My propensity for sweet things may be apparent by now. I eat vegetables A) because they're full of all that healthy stuff and B) because I really want to enjoy dessert when I eat it. If not for these two things I'd be on an all-chocolate diet. Luckily for me this is a dessert with vegetables in it (yeah, I know, truffles as a vegetable is a bit of a stretch).
1/2 cup plus 1 tbsp whole milk
1/2 cup plus 1 tbsp water
7 tbsp unsalted butter, cut into 1/2 inch cubes
1 tsp sugar
1/4 tsp sea salt
1 1/4 cups all-purpose flour
4 large eggs at room temperature
1 1/2 cups whole milk
1/2 cup sugar
1/4 cup flour
1/4 tsp salt
4 egg yolks
25 grams of black winter truffles, finely grated
2 cups sugar
generous pinch of sea salt
Preheat the oven to 400 F. Line two baking trays with parchment paper.
Making choux pastry requires some elbow grease and quick succession of steps, so get your ingredients lined up and mentally prepare yourself for some serious mixing. Heat the milk, water, butter, sugar, and salt in a heavy-bottom pan. The butter needs to melt before the liquid comes to a boil, so make sure you adjust the temperature as needed. Once boiling, immediately dump in all of the flour. Now start mixing like crazy with a wooden spoon. You're going to end up with a thick paste, at which point you want to reduce the heat to medium low. Keep stirring vigorously for another minute. Don't worry about the film forming on the bottom of the pan, but adjust the temperature to prevent burning.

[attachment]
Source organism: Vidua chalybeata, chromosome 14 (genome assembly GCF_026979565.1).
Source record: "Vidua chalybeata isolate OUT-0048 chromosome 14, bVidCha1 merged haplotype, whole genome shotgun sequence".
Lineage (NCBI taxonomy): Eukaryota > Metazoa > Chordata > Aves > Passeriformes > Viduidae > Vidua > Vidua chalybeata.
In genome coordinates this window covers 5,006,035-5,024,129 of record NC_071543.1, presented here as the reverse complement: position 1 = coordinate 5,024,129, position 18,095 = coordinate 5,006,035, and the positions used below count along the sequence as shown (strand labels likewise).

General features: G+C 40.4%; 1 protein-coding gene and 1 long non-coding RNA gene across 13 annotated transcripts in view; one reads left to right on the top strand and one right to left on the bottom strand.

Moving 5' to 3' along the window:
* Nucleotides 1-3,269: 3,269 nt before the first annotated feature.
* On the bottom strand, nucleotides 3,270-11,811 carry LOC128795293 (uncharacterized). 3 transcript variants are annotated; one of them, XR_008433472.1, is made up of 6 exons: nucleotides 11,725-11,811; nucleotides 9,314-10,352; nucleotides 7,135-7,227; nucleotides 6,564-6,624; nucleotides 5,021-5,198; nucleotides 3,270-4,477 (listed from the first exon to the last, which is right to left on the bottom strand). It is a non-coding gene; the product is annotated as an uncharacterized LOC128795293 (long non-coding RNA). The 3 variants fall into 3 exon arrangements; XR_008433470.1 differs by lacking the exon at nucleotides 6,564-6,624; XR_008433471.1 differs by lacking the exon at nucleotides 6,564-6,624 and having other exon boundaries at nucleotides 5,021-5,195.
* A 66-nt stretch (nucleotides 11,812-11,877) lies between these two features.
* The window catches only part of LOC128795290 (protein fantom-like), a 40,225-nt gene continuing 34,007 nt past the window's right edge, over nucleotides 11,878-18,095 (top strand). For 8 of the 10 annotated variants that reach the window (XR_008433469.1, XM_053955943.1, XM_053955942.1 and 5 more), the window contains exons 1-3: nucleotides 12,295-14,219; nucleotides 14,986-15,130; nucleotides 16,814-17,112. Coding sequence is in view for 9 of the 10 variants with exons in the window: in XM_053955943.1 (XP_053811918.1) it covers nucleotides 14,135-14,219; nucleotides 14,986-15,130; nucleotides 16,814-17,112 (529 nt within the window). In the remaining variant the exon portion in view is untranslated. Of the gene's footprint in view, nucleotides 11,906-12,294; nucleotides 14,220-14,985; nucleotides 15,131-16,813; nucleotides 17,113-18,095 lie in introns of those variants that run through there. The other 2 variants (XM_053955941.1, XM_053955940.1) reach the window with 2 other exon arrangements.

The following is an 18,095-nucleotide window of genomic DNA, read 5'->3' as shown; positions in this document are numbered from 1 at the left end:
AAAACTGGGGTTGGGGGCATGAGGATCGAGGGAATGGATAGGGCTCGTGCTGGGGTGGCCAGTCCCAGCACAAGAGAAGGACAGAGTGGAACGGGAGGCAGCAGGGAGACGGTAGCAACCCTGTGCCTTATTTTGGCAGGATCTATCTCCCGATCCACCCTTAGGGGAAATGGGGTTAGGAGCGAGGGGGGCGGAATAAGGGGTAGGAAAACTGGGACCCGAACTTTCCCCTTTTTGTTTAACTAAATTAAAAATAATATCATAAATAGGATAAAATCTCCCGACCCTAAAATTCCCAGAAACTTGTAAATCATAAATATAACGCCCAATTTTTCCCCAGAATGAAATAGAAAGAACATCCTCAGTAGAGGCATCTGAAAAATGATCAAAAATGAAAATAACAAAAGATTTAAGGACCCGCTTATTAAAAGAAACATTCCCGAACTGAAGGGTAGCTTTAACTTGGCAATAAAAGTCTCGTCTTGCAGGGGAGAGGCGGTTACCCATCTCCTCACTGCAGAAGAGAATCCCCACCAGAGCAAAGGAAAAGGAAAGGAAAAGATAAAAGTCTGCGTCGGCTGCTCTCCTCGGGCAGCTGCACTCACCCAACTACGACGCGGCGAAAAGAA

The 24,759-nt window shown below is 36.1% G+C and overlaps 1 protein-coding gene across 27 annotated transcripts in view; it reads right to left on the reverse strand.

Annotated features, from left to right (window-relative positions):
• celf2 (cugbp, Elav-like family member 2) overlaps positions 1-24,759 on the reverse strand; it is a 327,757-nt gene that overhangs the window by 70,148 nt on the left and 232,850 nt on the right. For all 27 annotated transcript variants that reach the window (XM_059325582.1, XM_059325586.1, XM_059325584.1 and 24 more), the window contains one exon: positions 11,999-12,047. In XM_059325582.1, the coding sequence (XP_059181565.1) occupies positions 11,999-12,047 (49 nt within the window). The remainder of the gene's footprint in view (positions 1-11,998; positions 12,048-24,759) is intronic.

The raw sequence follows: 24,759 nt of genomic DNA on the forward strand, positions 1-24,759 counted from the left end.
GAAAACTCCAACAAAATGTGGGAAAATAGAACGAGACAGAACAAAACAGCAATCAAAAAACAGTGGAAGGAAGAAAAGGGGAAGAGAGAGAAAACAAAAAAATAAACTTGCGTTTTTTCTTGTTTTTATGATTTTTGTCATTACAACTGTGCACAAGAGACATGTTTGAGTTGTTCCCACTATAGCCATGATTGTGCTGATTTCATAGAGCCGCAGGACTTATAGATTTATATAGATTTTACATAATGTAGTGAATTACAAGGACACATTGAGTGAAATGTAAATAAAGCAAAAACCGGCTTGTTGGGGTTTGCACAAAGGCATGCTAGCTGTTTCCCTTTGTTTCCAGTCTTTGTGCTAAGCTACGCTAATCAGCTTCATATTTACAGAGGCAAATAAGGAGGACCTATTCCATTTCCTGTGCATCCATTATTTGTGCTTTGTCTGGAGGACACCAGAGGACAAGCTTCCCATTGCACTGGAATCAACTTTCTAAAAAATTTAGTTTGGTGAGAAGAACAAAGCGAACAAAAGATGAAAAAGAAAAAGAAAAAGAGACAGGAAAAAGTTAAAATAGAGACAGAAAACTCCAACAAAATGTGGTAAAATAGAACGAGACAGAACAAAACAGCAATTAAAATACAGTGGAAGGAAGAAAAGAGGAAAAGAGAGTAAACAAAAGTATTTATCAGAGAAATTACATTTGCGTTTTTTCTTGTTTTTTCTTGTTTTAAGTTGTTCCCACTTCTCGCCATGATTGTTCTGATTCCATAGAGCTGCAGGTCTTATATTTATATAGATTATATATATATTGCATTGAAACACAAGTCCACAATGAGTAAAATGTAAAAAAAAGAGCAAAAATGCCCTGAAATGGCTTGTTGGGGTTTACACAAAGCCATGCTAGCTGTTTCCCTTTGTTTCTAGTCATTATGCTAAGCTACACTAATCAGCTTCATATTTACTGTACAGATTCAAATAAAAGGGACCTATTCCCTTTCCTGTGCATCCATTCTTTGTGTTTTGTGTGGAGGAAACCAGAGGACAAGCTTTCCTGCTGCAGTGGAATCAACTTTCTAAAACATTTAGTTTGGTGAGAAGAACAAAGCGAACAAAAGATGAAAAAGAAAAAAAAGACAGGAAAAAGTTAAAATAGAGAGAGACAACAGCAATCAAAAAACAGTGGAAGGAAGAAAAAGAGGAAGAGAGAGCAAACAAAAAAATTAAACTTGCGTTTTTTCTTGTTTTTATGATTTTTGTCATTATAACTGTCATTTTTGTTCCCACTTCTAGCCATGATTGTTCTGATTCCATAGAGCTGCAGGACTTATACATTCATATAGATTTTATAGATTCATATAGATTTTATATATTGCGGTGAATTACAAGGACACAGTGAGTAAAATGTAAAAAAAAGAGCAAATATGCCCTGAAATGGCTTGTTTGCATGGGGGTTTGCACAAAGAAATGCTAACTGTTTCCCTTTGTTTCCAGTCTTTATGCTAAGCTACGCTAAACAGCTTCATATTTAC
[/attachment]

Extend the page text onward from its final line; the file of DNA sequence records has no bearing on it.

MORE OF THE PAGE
Transfer the dough to a stand mixer and beat for 30 seconds to remove steam and lower the temperature. Then add in the eggs one at a time, mixing well between each addition so the dough comes back together. After the fourth egg beat until a shiny dough forms and then for an extra 15 seconds for good measure.
Immediately pipe the dough into either 5" long tubes for eclairs or small domes for cream puffs. Either way, use a wet finger to smooth out any rough spots. Bake for 25 minutes and then remove from the oven and, using a small pairing knife, cut a slit in the side of each one. Return to the oven for a further 10 minutes or until the puffs are well dried out. Turn off the oven and prop the door open with a wooden spoon to allow the eclairs to cool completely.
Heat the milk in a heavy-bottom saucepan (don't be doing anything crazy like boiling it).
Mix the sugar, flour, and salt in a bowl and then whisk in the egg yolks. Really important to make sure it's all well combined here. Then slowly start adding in the warm milk. Just do a little bit at a time here because the worst case scenario is cooking the eggs into scramble. Whisk constantly until you've added in all of the milk.
Return the whole thing to the pot from whence it came. Over medium-low heat keep on whisking until you've reached a pudding like consistency. When large bubbles start forming on the surface and popping go for a couple of seconds more and then pull it off the heat. Stir in the truffles (or vanilla bean if you don't happen to have truffles lying around) and transfer to a clean bowl. Press a piece of plastic wrap onto the surface to prevent gross skin from forming and refrigerate until needed.
Place the sugar and water in a shallow saucepan and stir to combine. Cover and cook for 15-20 or until the caramel is amber in colour. Turn off the heat and let sit for a few minutes while it becomes the consistency of honey.
Push the tip of a piping bag into the hole previously made in the side of each eclair. Fill generously with pastry cream and place immediately on a serving plate.
Working quickly so the caramel doesn't set too much, use a fork to drizzle caramel liberally over top (making fancy caramel wisps in the air if you so desire). While the caramel is still wet, sprinkle with flaky sea salt.
Serve immediately. Die a little from delight.